Legislation and law making is often seen as the key role of parliament, laws are seen to be binding and authoritative if given approval by an assembly such as parliament. A Bill is scrutinised on 2 occasions in the House of Commons and again in the House of Lords. Bills can change during this process and MP’s can influence legislation, for example in favour of their constituents. Parliament suggests that the people make the laws themselves as the MP’s are representatives of the electorate

The final role of parliament is deliberation and debate, which allows key issues to be discussed and considered in ways which, have already been examined in this essay.

Parliaments role is ever-changing, and has evolved over many years, today the executive sets the legislation programme and with a majority in the House of Commons is able to pass a good majority of these. Power has indeed passed from the Lords to the executive via the Commons. Despite this Parliament is still considered to play a vital role in the British constitution and many people respect it in the functions it performs.

How do the roles and responsibilities of the House of Commons and the House of Lords differ?

Responsibility can be understood in two ways. Firstly it can mean acting in a sensible, reasonable or morally correct way. The government may argue that it is responsible, when it defies public opinion and embarks on a policy that it sees as in the interests of the general public, an example of this may be seen in Blair’s determination with the war with Saddam Hussein in Iraq. A second definition can mean,

accountability or answerability, implying the existence of a higher body by which it can be controlled.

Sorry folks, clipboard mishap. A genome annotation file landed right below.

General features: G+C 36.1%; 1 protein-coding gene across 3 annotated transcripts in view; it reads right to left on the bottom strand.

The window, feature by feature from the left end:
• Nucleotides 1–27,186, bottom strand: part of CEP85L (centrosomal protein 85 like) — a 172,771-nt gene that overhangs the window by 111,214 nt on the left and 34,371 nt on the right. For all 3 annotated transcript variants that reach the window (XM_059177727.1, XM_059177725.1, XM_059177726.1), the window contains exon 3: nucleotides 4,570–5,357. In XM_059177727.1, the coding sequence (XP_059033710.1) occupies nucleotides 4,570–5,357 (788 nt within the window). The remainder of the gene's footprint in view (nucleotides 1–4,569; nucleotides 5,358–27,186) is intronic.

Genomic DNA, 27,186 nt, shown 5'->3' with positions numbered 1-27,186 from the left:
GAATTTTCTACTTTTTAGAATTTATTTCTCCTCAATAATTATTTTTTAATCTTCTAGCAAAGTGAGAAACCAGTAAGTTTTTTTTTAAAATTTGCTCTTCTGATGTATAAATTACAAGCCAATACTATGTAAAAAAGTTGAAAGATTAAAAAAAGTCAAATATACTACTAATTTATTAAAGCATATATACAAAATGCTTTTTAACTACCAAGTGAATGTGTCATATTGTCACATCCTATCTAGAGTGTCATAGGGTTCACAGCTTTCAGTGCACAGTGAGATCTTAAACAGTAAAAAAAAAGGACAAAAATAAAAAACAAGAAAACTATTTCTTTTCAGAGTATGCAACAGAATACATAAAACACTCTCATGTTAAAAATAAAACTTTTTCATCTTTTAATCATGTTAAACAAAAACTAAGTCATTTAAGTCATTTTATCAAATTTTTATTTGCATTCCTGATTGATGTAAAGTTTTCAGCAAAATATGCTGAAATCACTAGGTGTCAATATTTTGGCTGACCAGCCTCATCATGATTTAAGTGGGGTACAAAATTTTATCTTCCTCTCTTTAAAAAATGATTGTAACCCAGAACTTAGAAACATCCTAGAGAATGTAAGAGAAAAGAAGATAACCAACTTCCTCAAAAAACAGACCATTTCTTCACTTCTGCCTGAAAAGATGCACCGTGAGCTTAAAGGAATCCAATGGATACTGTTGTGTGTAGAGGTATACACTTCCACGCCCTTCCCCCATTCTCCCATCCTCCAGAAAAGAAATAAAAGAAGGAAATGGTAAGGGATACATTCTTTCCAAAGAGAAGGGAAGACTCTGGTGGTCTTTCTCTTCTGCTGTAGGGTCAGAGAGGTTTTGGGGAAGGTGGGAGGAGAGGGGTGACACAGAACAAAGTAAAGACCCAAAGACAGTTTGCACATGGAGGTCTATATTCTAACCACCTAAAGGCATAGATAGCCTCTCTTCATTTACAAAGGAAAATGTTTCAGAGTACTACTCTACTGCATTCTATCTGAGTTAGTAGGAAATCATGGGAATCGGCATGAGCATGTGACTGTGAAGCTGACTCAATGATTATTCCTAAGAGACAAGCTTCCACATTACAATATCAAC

The term therefore implies that the government is willing to accept blame and bear an appropriate penalty.

The House of Commons, along with Lords, performs several function previously mentioned. However the House of Commons also performs other duties, including the ability to ask for the justifying of decisions and ensuring the government face criticism. For example Peter Mandelson has twice been asked to resign following parliamentary scrutiny over a loan from the paymaster general and after the Hindousia affair. The House of Commons also delivers Private Members bills which allow moral issues to be addressed in the house due to Parties refusal to address such controversial and emotive topics. A final additional function is an ancient tradition where an MP has the opportunity to raise a grievance of an individual or constituency group. The House of Lords does not have elected members from geographical areas and therefore the Commons differs in this Redress of Grievances.

The House of Lords, performs, like the Commons the role of giving legitimacy to laws, however its legitimacy doesn’t come form elections but from historical constitutional roles. Similarly it scrutinises government policy but unlike the Commons cam give more time to this, as its members are less dependent on the government and scrutiny is more detailed as many Lords have expertise in several fields including British and European law. The Lords also includes peers which belong to a department of state, as in the House of Commons but few members are in the executive.

Although the House of Lords can introduce Private members Bills they are prone to failure and so the Commons has more power where introducing bills are concerned. Despite this the Lords is still a dominant force in delaying Bills for up to a year and can amend bills coming through the house, this along with restrictions on time within government can make the executive drop proposed legislation.

Most distinctively the House of Lords has expertise which allow for a much greater scrutiny of Legislation than in the House of Commons, where few ministers have the expertise to run their own departments. Finally, and most notable is that the House of Lords is the highest court in the land and the supreme court of Appeal. This is considered the greatest difference between the Commons and the Lords.

The Commons undoubtedly has more power than the Lords, and this gap is likely to only get bigger. However the Commons has diminished gradually as its power is transferred to the executive. In a democratic country it is felt that both chambers are needed, the Lords giving an unprecedented amount of knowledge and expertise to the political system which can not be found in the Commons.